Kei Kawashima-Ginsberg, who directs the Center for Information and Research on Civic Learning and Engagement at Tufts University in Medford, Mass., has studied voting trends among millennials.

Although there's no research pointing to the impact of such programs on voting habits, she said summer readers that focus on the perspectives of individuals outside the mainstream have a dual impact on students.

Tufts, like Chatham and IUP, assigned a summer reader that asks students to consider the perspectives of outsiders. “Life in Limbo,” the Tufts summer reader for several years, examines the experiences of undocumented immigrants.

“Although young people today are among the most diverse generation of Americans, they are growing up in an echo chamber. They go to school in districts with similar people and access social media that reflects their opinions and that of their friends,” Kawashima-Ginsberg said.

“It's important to be exposed to new ideas and lives that have never touched yours. That can have an important impact both on the individual and on driving civic development and engagement,” she said.

And engaged voters can make a difference.

While college students traditionally vote in rates among the lowest of any voting age group, they are now part of the largest single voting group in America — millennials, ages 18 to 35, who make up nearly a third of the electorate.

Back in Pittsburgh, officials at Chatham University abandoned the concept of a common reader for new students in favor of a campus-wide book assignment as part of its Global Focus Program.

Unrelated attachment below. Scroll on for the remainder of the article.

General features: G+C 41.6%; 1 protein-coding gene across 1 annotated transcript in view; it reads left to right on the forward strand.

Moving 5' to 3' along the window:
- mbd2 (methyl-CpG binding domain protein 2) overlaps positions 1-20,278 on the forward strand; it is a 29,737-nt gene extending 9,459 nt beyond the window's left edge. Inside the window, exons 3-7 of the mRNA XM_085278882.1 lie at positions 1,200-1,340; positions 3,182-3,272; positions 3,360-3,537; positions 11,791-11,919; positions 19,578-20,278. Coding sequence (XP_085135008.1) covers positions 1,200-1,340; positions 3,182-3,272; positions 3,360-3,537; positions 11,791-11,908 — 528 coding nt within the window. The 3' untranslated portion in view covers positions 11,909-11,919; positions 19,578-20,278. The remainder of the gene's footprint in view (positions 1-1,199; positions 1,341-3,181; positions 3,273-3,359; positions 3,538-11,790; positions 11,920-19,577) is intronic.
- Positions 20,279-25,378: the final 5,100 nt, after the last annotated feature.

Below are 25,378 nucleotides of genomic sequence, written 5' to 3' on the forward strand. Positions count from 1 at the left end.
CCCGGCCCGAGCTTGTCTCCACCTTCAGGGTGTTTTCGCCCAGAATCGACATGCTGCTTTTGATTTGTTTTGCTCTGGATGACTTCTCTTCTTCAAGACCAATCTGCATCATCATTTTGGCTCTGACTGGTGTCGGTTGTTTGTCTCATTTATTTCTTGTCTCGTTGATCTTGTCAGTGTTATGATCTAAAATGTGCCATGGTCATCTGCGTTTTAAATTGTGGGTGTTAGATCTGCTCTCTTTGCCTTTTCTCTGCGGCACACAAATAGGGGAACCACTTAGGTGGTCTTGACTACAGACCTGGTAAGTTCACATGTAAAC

This year's selection, “One Native Life” by Richard Wagamese, examines life from the perspective of a Native American, or one of Canada's so-called First Nations citizens.

Chatham associate professor of history and Global Focus Coordinator Jean-Jacques Sene said Wagamese's book should spark discussion across the social sciences and resonate with issues that have come up in recent months in the presidential races.

“Our choice was guided by the desire to revisit the dramatic history of First Nations, especially in the current context of discussion about ‘nativism' in our own country,” he said.

Incoming honors college students at California University of Pennsylvania are reading “The Immortal Life of Henrietta Lacks” by Rebecca Skloot. It will give them a look at how one long-anonymous black woman's cells taken without her consent became the first to reproduce outside the body and spawned tens of thousands of scientific research projects.

M.G. Aune, director of Cal's honors program, said the program has tapped the non-fiction tome for the last three years. He said the story forces students to think about ethical issues in scientific research.

“We've had great discussions,” he said. “Part of what I enjoy is we have art and history and pre-med and a variety of other majors in honors. Everyone has their own thoughts and approach. We always get comments along the lines of ‘They really did this to people?' or ‘This was acceptable?' I don't have to do much other than give them the book and ask them to read it. They do the work and analysis. I look forward to it every year. I learn a lot.”

Debra Erdley is a Tribune-Review staff writer. Reach her at 412-320-7996 or derdley@tribweb.com.